Boi River in the northern province of Hoa Binh where a company is accused of illegally mining gold on October 2-7 without local authorities' interference / PHOTO: HOANG THANG
Authorities in the northern province of Hoa Binh are investigating a case in which about 100 villagers abducted six officials in a protest against local authorities earlier this week.
Initial information is that locals from Boi Cau Village detained five environmental police officers and one environment official as the officials tried to talk them out of a demonstration against local authorities’ handling of a mining case on Tuesday.
Bui Viet Hung, vice chairman of Kim Boi Commune, told Thanh Nien that the officials were tied up and kept captive for about 15 minutes, and none of them were beaten.
The people’s anger had been building for a long time on suspicion of corruption by local officials, Hung said.
In August, the village’s Party unit allowed sand and rocks to be mined in order to pay for welfare in the locality, the official said.
A local company was contracted to do the mining for VND90 million (US$4,200).
However, while local authorities were yet to issue any official announcement on the mining project, the company launched its work on October 2, “upsetting” local people, Hung said.
Bui Viet Thang, a Boi Cau villager, told Thanh Nien that the company was actually mining gold.
He said they found lots of equipment specific for gold mining and complained to village and commune authorities several times, but the latter did not take any action.
On October 7, villagers rushed to the mining site and confiscated three bulldozers and one truck from people who were working there, according to a report from the Kim Boi District People’s Committee.
When commune and village leaders came to convince them to stop, the villagers took Bui Van Dung, head of the village, into captivity. But, Dung later released himself from the ropes and fled.
Thanh Nien reporters found that after the encounter at the mining site, commune leaders asked village authorities to leave Boi Cau for the sake of their safety.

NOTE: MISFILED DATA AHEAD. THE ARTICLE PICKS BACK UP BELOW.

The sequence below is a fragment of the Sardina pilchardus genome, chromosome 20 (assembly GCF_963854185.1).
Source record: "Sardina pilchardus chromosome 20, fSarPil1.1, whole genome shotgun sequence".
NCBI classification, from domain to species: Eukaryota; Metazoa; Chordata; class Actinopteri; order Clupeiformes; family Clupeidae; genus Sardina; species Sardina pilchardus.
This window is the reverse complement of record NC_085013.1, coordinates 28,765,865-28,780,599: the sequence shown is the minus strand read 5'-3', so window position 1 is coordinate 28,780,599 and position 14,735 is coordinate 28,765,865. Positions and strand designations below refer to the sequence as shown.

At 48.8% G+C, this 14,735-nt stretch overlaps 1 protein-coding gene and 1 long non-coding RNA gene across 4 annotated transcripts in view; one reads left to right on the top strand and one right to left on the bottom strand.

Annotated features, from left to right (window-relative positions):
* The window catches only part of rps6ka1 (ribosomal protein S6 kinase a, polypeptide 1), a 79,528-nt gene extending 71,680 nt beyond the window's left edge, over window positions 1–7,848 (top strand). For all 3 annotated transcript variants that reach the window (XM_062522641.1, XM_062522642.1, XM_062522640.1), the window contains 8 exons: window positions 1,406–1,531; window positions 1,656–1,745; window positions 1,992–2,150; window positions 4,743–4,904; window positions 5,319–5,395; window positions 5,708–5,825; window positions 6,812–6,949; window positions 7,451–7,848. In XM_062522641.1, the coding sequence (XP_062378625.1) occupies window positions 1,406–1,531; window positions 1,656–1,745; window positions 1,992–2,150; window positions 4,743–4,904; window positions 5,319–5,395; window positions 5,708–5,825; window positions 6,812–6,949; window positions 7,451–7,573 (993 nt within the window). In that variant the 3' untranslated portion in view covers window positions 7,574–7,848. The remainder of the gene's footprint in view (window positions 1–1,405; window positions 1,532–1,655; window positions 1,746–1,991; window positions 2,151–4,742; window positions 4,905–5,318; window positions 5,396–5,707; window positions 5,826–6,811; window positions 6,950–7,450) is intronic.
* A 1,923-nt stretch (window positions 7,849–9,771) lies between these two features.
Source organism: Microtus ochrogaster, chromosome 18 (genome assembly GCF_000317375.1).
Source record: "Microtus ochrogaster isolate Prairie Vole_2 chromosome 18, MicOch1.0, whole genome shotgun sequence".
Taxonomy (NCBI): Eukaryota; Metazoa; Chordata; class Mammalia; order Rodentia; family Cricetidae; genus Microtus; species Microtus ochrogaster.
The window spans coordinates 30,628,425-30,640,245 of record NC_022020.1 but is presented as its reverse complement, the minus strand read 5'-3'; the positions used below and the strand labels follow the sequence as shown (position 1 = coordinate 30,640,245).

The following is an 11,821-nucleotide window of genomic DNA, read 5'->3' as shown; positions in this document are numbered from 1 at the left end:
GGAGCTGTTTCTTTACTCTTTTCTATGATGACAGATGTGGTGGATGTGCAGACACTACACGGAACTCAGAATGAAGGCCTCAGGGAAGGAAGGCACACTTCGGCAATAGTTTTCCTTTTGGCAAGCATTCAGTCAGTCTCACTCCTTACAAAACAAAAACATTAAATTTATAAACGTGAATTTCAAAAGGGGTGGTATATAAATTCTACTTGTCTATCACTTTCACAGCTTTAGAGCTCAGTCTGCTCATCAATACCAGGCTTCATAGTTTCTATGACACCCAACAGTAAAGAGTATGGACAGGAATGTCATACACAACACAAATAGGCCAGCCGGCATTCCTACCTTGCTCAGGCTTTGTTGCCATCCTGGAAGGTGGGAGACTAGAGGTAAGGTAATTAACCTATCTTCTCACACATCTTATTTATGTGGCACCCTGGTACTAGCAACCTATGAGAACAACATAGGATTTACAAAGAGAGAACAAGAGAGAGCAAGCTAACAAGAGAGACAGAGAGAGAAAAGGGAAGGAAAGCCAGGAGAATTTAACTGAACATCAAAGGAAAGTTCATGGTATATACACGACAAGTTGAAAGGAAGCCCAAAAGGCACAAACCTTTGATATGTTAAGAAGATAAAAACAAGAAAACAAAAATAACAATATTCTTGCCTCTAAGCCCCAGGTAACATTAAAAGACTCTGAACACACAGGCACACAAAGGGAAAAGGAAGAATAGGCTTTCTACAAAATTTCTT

Later that day, about 100 people moved the confiscated equipment to Boi Cau stadium and gathered at a common house where they drummed every ten minutes.
The next day, a group of eight officials came in an effort to talk with the villagers, but the villages once again took the officials captive.
Thang told Thanh Nien that villagers had previously caught groups illegally mining the river on many occasions.
The rampant mining has left numerous deep holes in the riverbed and in 2011 alone three people drowned there, he said, adding that in the past, people from Boi Cau had always been able wade across the river in order to care for their corn crops on the other side. Now it is dangerous to do so, he said.
According to the Kim Boi District People’s Committee’s report, besides the mining case, Boi Cau people were also upset about the way local authorities have handled some other matters.
At a meeting on October 9, villagers demanded authorities clarify the mining project as well as a project to build war martyr statues that was announced in 2010. They said authorities then collected 20 kilograms of rice from each person in the area to fund the project, but no statue has been built so far, and people have received no explanation.
Hung said in response to people’s demands, the commune and village authorities made apologies.
Bui Duc Son, director of Hoa Binh’s police department, told Thanh Nien that related agencies are clarifying violations by local officials, and that violators will be either fined or face criminal charges.
In the meantime, police will seek charges of “illegally arresting others” and “acting against people on public duty” against involved villagers, he said.
Kim Boi District People’s Committee said at least 20 people took part in “extreme” acts and “stimulated” the crowd.
Five of them are the younger brothers and sisters of Kim Boi Commune’s police chief, while the officer’s brother-in-law was among the miners. Thus, there is a chance that the encounter was also caused by conflicts among the police officer’s family members over economic profits, the committee said.
The identity of the police chief, however, was not revealed.